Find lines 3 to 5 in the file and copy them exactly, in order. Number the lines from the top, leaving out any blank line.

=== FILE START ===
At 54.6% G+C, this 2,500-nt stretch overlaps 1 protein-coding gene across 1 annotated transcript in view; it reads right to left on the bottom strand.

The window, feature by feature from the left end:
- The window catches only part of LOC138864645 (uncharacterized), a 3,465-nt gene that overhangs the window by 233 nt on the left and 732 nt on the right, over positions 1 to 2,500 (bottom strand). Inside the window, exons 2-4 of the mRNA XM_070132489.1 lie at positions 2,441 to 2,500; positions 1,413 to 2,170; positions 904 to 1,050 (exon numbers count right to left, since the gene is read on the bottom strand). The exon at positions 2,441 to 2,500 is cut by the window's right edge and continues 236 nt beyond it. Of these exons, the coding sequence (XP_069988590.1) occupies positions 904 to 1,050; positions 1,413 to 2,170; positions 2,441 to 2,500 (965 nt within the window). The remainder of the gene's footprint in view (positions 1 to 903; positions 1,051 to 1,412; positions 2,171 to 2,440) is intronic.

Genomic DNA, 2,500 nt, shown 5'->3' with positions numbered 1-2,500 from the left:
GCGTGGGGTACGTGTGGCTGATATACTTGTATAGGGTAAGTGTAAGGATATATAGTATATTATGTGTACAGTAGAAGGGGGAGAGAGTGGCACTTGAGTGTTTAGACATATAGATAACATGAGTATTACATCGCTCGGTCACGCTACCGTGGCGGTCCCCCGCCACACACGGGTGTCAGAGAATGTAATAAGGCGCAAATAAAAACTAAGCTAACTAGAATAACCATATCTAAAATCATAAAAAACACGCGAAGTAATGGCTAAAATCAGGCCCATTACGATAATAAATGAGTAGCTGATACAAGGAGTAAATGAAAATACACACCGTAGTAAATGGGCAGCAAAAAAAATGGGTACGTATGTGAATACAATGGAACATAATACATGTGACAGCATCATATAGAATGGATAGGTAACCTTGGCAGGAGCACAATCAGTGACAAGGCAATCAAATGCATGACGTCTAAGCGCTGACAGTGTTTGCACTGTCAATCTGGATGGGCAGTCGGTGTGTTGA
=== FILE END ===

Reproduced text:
- The window catches only part of LOC138864645 (uncharacterized), a 3,465-nt gene that overhangs the window by 233 nt on the left and 732 nt on the right, over positions 1 to 2,500 (bottom strand). Inside the window, exons 2-4 of the mRNA XM_070132489.1 lie at positions 2,441 to 2,500; positions 1,413 to 2,170; positions 904 to 1,050 (exon numbers count right to left, since the gene is read on the bottom strand). The exon at positions 2,441 to 2,500 is cut by the window's right edge and continues 236 nt beyond it. Of these exons, the coding sequence (XP_069988590.1) occupies positions 904 to 1,050; positions 1,413 to 2,170; positions 2,441 to 2,500 (965 nt within the window). The remainder of the gene's footprint in view (positions 1 to 903; positions 1,051 to 1,412; positions 2,171 to 2,440) is intronic.

Genomic DNA, 2,500 nt, shown 5'->3' with positions numbered 1-2,500 from the left:
GCGTGGGGTACGTGTGGCTGATATACTTGTATAGGGTAAGTGTAAGGATATATAGTATATTATGTGTACAGTAGAAGGGGGAGAGAGTGGCACTTGAGTGTTTAGACATATAGATAACATGAGTATTACATCGCTCGGTCACGCTACCGTGGCGGTCCCCCGCCACACACGGGTGTCAGAGAATGTAATAAGGCGCAAATAAAAACTAAGCTAACTAGAATAACCATATCTAAAATCATAAAAAACACGCGAAGTAATGGCTAAAATCAGGCCCATTACGATAATAAATGAGTAGCTGATACAAGGAGTAAATGAAAATACACACCGTAGTAAATGGGCAGCAAAAAAAATGGGTACGTATGTGAATACAATGGAACATAATACATGTGACAGCATCATATAGAATGGATAGGTAACCTTGGCAGGAGCACAATCAGTGACAAGGCAATCAAATGCATGACGTCTAAGCGCTGACAGTGTTTGCACTGTCAATCTGGATGGGCAGTCGGTGTGTTGA